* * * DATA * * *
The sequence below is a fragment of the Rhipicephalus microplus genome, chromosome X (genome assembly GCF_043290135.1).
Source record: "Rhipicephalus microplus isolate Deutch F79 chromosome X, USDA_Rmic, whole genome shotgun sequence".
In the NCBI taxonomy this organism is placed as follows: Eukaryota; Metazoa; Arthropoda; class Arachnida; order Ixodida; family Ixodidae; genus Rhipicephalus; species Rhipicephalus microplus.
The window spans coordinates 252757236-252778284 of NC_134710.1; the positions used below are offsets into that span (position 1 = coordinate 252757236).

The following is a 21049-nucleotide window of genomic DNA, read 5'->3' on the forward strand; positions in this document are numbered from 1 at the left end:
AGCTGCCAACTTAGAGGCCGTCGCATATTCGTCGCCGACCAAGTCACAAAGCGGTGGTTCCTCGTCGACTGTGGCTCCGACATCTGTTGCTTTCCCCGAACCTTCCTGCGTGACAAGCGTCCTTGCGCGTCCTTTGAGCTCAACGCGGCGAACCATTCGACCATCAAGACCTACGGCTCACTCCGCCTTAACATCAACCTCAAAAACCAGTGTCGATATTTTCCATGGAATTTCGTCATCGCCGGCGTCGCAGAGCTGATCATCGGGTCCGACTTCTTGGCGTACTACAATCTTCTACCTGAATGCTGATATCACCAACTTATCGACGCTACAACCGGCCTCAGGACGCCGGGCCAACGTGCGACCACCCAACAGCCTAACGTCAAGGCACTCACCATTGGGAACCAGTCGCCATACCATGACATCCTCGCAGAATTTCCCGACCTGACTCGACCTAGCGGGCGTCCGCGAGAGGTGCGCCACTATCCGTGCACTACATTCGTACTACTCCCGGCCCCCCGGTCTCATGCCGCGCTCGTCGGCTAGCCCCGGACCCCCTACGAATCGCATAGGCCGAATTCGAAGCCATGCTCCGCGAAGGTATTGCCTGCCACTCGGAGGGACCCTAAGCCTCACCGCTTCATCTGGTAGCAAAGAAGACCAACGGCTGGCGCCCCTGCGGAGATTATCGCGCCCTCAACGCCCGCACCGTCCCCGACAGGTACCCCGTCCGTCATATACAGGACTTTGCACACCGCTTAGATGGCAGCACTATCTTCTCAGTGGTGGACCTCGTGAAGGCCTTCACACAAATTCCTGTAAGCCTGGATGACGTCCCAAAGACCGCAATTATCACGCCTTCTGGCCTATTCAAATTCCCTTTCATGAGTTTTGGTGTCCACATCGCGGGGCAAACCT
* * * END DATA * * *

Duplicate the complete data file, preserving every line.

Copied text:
The sequence below is a fragment of the Rhipicephalus microplus genome, chromosome X (genome assembly GCF_043290135.1).
Source record: "Rhipicephalus microplus isolate Deutch F79 chromosome X, USDA_Rmic, whole genome shotgun sequence".
In the NCBI taxonomy this organism is placed as follows: Eukaryota; Metazoa; Arthropoda; class Arachnida; order Ixodida; family Ixodidae; genus Rhipicephalus; species Rhipicephalus microplus.
The window spans coordinates 252757236-252778284 of NC_134710.1; the positions used below are offsets into that span (position 1 = coordinate 252757236).

The following is a 21049-nucleotide window of genomic DNA, read 5'->3' on the forward strand; positions in this document are numbered from 1 at the left end:
AGCTGCCAACTTAGAGGCCGTCGCATATTCGTCGCCGACCAAGTCACAAAGCGGTGGTTCCTCGTCGACTGTGGCTCCGACATCTGTTGCTTTCCCCGAACCTTCCTGCGTGACAAGCGTCCTTGCGCGTCCTTTGAGCTCAACGCGGCGAACCATTCGACCATCAAGACCTACGGCTCACTCCGCCTTAACATCAACCTCAAAAACCAGTGTCGATATTTTCCATGGAATTTCGTCATCGCCGGCGTCGCAGAGCTGATCATCGGGTCCGACTTCTTGGCGTACTACAATCTTCTACCTGAATGCTGATATCACCAACTTATCGACGCTACAACCGGCCTCAGGACGCCGGGCCAACGTGCGACCACCCAACAGCCTAACGTCAAGGCACTCACCATTGGGAACCAGTCGCCATACCATGACATCCTCGCAGAATTTCCCGACCTGACTCGACCTAGCGGGCGTCCGCGAGAGGTGCGCCACTATCCGTGCACTACATTCGTACTACTCCCGGCCCCCCGGTCTCATGCCGCGCTCGTCGGCTAGCCCCGGACCCCCTACGAATCGCATAGGCCGAATTCGAAGCCATGCTCCGCGAAGGTATTGCCTGCCACTCGGAGGGACCCTAAGCCTCACCGCTTCATCTGGTAGCAAAGAAGACCAACGGCTGGCGCCCCTGCGGAGATTATCGCGCCCTCAACGCCCGCACCGTCCCCGACAGGTACCCCGTCCGTCATATACAGGACTTTGCACACCGCTTAGATGGCAGCACTATCTTCTCAGTGGTGGACCTCGTGAAGGCCTTCACACAAATTCCTGTAAGCCTGGATGACGTCCCAAAGACCGCAATTATCACGCCTTCTGGCCTATTCAAATTCCCTTTCATGAGTTTTGGTGTCCACATCGCGGGGCAAACCT